Marvel has a pretty good handle on how to do this sort of thing.  The hosts were very engaging (channeling a bit of the “Stan Lee carnival barker” school of bombastic delivery) but not in an annoying way (at least not for me).  This is what I’d have like to see in the Image comics panel I reviewed yesterday.  They do a tight 7-10 minutes on several different projects instead of 45 minutes on just one thing.  They also did a good job mixing in the various creators speaking about these 4 upcoming projects:

X of Swords
Amazing Spider-Man #850 (Return of Norman Osborn/Green Goblin)
Werewolf by Night

My knock is that each of the 4 segments were clearly produced independently, so no consistent production values.  The Empyre segment did the best job using visuals from the project.  The X of Swords segment could have used more visuals and would have benefitted from having Jonathan Hickman involved given his key role in the recent reshaping of the X-Men Universe.  In the Spider-Man segment, Bagley’s webcam connection was poor and he was very pixelated and Nick Lowe has to have had a better location to film this than his very bedroom (put something on the walls, or a Marvel book on your nightstand, Nick!).

That said, if you’re a Marvel fan this is worth watching.  If you’re not currently reading Marvel this has the right amount of information to see if you’d like to check out any of these upcoming projects.


Fri 2:30pm: Exclusive Behind-the-Scenes with Undiscovered Country (originally aired Fri @ noon)

YouTube: https://youtu.be/wblg9FhMcEE

Panel Description: Scott Snyder, Charles Soule, and Giuseppe Camuncoli reveal the secrets behind the Eisner Award-nominated, chart-topping series out from Image Comics, Undiscovered Country. Listen in as they share their story about the making of the series, anecdotes about the first story arc’s creative process, and hints at what’s to come. Moderated by series editor Will Dennis.

A very engaging panel with art interspersed with the creators sharing their views about this Eisner nominated series and hinting at what is to come.  If you’ve not tried this series, this is a good panel to watch to see if it would be interesting to you.  I think it’s a great series and well worth trying, give the panel a watch if you want to learn about this series.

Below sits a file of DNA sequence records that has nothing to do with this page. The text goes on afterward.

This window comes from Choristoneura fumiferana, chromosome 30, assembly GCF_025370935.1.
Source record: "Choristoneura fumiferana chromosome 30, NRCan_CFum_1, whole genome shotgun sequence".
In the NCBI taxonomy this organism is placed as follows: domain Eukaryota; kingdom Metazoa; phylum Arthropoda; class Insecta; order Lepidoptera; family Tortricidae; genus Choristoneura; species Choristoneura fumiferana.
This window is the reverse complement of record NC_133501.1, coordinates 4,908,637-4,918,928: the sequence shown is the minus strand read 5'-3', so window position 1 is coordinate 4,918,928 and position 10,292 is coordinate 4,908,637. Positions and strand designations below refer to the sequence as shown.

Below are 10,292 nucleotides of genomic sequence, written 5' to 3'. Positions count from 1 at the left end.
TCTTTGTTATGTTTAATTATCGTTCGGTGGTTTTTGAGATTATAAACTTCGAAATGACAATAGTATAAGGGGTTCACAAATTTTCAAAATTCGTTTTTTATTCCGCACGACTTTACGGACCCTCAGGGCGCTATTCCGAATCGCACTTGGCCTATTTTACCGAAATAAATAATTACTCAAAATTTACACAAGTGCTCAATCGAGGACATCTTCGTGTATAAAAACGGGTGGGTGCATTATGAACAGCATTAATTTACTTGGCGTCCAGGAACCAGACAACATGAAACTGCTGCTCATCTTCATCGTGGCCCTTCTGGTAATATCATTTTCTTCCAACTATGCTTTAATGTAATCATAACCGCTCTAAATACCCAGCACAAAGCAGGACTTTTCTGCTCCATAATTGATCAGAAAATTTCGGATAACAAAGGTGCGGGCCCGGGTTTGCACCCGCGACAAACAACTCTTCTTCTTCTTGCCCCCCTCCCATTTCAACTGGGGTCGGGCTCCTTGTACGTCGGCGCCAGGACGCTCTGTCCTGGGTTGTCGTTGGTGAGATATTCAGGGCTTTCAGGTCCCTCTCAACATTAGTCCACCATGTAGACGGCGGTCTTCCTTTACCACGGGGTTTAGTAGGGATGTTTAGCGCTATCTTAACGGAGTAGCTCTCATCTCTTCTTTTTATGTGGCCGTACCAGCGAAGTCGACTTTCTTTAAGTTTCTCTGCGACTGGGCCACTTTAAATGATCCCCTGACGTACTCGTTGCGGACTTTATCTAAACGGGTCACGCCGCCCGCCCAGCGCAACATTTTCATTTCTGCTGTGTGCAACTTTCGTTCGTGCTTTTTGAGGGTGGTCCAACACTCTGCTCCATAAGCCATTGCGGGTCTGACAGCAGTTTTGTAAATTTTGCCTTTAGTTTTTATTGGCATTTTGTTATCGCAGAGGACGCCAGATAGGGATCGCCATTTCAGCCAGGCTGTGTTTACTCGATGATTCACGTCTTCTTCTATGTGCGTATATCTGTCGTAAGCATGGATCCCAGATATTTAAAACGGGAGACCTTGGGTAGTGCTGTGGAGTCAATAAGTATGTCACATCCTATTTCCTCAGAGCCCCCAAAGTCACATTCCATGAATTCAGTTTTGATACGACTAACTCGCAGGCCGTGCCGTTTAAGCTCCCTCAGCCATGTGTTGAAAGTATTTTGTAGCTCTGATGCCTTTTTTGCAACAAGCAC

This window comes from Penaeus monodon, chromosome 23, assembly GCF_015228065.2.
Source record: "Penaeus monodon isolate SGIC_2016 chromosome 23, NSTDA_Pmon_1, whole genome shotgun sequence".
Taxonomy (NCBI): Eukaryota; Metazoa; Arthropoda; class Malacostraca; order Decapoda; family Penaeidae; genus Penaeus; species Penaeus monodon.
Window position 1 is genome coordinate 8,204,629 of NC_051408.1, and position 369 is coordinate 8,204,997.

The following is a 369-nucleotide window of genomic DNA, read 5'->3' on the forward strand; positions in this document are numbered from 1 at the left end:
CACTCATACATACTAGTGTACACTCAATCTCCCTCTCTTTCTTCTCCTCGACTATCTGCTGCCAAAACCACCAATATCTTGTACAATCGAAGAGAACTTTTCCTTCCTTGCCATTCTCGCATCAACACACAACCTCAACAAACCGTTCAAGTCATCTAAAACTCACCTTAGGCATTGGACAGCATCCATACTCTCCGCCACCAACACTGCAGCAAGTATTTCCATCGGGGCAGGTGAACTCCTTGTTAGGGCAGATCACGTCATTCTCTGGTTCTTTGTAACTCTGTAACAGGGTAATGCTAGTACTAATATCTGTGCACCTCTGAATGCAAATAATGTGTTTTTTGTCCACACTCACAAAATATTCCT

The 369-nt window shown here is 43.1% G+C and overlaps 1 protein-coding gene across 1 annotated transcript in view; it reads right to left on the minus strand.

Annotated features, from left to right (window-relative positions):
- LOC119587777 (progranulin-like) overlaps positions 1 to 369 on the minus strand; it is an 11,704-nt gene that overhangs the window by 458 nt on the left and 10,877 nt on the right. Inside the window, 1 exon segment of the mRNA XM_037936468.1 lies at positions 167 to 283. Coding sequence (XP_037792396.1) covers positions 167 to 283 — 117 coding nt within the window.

The blurb for the series is this:

“Journey into the near future, and an unknown nation that was once the United States of America—a land that’s become shrouded in mystery after walling itself off from the rest of the world without explanation over thirty years ago. When a team seeking a cure for a global pandemic breaches U.S. borders, they quickly find themselves in a struggle to survive this strange and deadly lost continent!”

And you can read the first issue for free on the Image Website here:


Fri 3pm: The Annual Jack Kirby Tribute Panel

YouTube: https://youtu.be/qI0z4tUHe_s

Panel Description: Every year, former Kirby assistant Mark Evanier hosts a gathering of fans of the man some call “The King of the Comics” and his vast, persistent impact on not only comic books but related fields, as well. This year, Mark and John Morrow (publisher of The Jack Kirby Collector) discuss all this with master artist Alex Ross who discusses the influence Kirby had on his work.

This panel happens every year and is focused on Jack Kirby, led by his friend, assistant, and biographer Mark Evanier.  I enjoyed seeing the discussion about Jack’s work being contextualized and enhanced by the experiences and analysis of artist Alex Ross this time around.  Not a knock on Evanier by any means, who did an awesome job, but long-time fans have heard & read his views on Jack, so bringing in Ross was a very enjoyable change-up. 

RECOMMENDED?  9/10.  A must watch for fans of Kirby and/or Alex Ross.

Fri 4pm: Comic-Con: Robert Kirkman at Home

YouTube: https://youtu.be/EYDqH1zSayU

Panel Description: Robert Kirkman (The Walking Dead, Invincible, Fire Power) shares his latest projects and answers your questions!